Opt-outs grow with seed money

13th October 1995 at 01:00
If a GM primary raises Pounds 30,000 for a classroom the Funding Agency will give it another Pounds 30,000. Clare Dean reports

The quango that oversees the finances of the grant-maintained sector is matching pound for pound money raised by GM primaries for curriculum-based capital projects.

The Funding Agency for Schools is backing schemes to build classrooms and learning support areas as well as improvements in science and information technology resources.

The York-based body is also giving Pounds 1 for every Pounds 2 raised by secondary schools in a new "seed money" grant scheme. It has just agreed 10 projects - six primary and four secondary - that will cost Pounds 1.85 million of which Pounds 1.15m is being provided by the schools .

The scheme, running as a one-year pilot, comes as many bids from opted-out schools for capital projects are being turned down by the FAS. This year 987 schools asked for cash for building work - just 248 were successful.

And although the Government allocated more capital funds to the GM sector this year - Pounds 130m compared to Pounds 115m in 1994-1995 - the number of opted-out schools increased by 222.

The FAS has taken Pounds 2m out of the Pounds 130m capital allocation for the seed money scheme. It is unclear whether it will be extended or eventually replace the full capital grants that are given to GM schools.

An FAS spokesman said: "It is just a matter of seeing what can be done with a small amount of capital and if we can get added value. We want to see if it works and if it does bring extra resources into the educational system. "

Opted-out primary schools can now bid for between Pounds 30,000 and Pounds 200,000 through the scheme and GM secondaries between Pounds 50,000 and Pounds 200,000.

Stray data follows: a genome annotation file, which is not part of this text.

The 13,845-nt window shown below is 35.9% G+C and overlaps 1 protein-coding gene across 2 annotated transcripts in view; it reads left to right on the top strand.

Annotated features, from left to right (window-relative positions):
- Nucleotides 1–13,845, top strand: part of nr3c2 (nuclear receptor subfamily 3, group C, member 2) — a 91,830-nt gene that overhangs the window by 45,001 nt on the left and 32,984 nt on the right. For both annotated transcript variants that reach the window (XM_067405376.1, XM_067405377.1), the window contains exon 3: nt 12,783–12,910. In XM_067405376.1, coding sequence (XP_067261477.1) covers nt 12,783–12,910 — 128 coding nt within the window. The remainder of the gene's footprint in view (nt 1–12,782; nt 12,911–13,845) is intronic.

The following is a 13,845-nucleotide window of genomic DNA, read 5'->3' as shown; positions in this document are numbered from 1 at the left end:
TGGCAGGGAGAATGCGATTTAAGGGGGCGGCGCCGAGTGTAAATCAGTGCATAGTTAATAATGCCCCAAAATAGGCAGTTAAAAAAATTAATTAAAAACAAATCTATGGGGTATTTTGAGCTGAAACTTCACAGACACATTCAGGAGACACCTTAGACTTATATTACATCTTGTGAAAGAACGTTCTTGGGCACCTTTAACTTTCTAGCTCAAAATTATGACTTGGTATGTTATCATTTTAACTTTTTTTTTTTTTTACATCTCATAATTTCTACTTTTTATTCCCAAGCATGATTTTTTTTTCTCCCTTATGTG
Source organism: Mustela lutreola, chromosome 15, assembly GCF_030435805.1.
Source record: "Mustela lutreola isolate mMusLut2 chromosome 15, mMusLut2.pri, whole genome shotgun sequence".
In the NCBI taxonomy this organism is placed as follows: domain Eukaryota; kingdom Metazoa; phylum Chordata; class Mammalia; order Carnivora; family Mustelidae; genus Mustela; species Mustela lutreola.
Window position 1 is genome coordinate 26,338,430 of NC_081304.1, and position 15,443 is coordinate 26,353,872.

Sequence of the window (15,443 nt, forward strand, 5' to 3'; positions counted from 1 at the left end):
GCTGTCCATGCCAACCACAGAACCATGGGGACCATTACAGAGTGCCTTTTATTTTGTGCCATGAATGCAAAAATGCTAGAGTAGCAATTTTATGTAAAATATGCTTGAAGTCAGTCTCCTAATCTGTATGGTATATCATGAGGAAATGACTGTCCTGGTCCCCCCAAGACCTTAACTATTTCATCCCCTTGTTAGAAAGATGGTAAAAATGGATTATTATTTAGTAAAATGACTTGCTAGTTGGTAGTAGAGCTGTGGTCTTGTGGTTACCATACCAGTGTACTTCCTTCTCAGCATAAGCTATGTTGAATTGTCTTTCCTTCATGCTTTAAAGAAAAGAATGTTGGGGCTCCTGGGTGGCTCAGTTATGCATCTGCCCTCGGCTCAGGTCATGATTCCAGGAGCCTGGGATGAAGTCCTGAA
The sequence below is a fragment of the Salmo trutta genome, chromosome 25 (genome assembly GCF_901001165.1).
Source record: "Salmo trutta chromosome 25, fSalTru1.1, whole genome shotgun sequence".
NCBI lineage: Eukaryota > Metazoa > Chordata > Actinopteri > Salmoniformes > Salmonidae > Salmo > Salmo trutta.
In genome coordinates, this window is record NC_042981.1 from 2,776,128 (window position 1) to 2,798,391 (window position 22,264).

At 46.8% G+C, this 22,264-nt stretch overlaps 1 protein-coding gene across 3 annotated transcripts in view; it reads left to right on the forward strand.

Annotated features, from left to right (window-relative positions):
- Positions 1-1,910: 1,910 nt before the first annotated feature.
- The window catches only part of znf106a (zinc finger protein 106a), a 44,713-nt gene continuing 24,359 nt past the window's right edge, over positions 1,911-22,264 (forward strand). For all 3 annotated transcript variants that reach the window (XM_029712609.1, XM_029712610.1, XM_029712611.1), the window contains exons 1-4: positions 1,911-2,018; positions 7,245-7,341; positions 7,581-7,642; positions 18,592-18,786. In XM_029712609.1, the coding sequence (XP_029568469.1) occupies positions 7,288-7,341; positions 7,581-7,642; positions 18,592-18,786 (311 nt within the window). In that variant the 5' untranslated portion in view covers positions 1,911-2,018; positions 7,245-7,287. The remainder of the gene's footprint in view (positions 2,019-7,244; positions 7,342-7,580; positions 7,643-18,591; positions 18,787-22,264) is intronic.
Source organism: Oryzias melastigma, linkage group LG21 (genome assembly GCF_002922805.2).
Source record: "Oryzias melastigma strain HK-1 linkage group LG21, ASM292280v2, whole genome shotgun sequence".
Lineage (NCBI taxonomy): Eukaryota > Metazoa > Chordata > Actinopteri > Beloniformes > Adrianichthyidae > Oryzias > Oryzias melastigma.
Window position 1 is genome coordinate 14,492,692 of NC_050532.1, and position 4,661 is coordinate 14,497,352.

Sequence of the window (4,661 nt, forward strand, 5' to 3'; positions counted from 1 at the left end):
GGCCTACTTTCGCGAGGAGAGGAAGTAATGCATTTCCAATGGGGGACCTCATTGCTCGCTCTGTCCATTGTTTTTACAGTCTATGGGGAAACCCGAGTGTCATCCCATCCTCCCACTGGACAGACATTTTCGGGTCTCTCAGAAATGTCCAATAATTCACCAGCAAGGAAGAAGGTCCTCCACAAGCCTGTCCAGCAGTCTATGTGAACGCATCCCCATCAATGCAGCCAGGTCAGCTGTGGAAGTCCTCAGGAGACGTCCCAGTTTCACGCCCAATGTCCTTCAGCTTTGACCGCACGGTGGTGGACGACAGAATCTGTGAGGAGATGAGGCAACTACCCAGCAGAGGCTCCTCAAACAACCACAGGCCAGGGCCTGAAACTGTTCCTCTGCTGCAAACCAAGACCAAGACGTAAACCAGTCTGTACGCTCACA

Sir Christopher Benson, chairman of the FAS, said: "The seed money scheme has been introduced in order to encourage GM schools to develop projects which might otherwise be beyond their reach.

"The benefits of this new scheme are twofold - the creation of opportunities for schools to build practical and constructive relationships with their own communities and a reduced investment of public money."

Among the schools just awarded "seed money" is St Matthew's primary in the London borough of Enfield, which is to build an extra classroom.

The 170-pupil school had an earlier application for the classroom approved by Department for Education and Employment architects but the FAS was unable to fund it. The school decided to raise the Pounds 85,000 needed.

Governors said they would donate Pounds 20,000 from savings, a charitable trust set up to help with previous building projects offered Pounds 30, 000, the school's friends' association pledged Pounds 4,000, the building appeals committee Pounds 2,200 and a voluntary maintenance scheme in to which parents pay around Pounds 15 a year offered Pounds 3,000.

St Matthew's was well on the way to raising just over Pounds 59,000 when it heard about the seed money. The FAS will now give it Pounds 42,500 and the school is providing the same amount. About Pounds 20,000 has gone back into savings.

Dee Oelman, the headteacher, said: "This scheme has been a real boost for our school knowing that every pound we can fundraise the FAS will match.There are always going to be more capital bids than money as everyone always wants more. I think this was put forward as a genuine means of trying to assist schools that might be able to raise funds themselves."

Other primary "seed money" projects approved by the FAS include a new two-classroom block and toilets at Belmont primary, Derbyshire (Pounds 36,000 raised by the school was matched by the FAS); a learning support area at Butterwick Pinchbeck's primary, Lincolnshire (Pounds 30,500 raised); a science and technology extension at North West London Jewish primary school, Brent (Pounds 143,000 raised), and improvement of IT provision at Shelton junior, Derbyshire (Pounds 30,000 raised).

The secondary projects include a sports hall at Fitzwimarc secondary, Essex where the school raised Pounds 286,700 and the FAS gave Pounds 143,000; and the conversion of four classrooms to a business studies centre at Rickmansworth school, Hertfordshire (Pounds 130,000: Pounds 65,000).

It is understood that some local authorities, including East Sussex, are involved in similar school self-help schemes, although they may not be matching the cash raised by parents on a pound for pound basis.

Such schemes allow cash-strapped councils to support schools that are desperate for building and re-furbishment projects.

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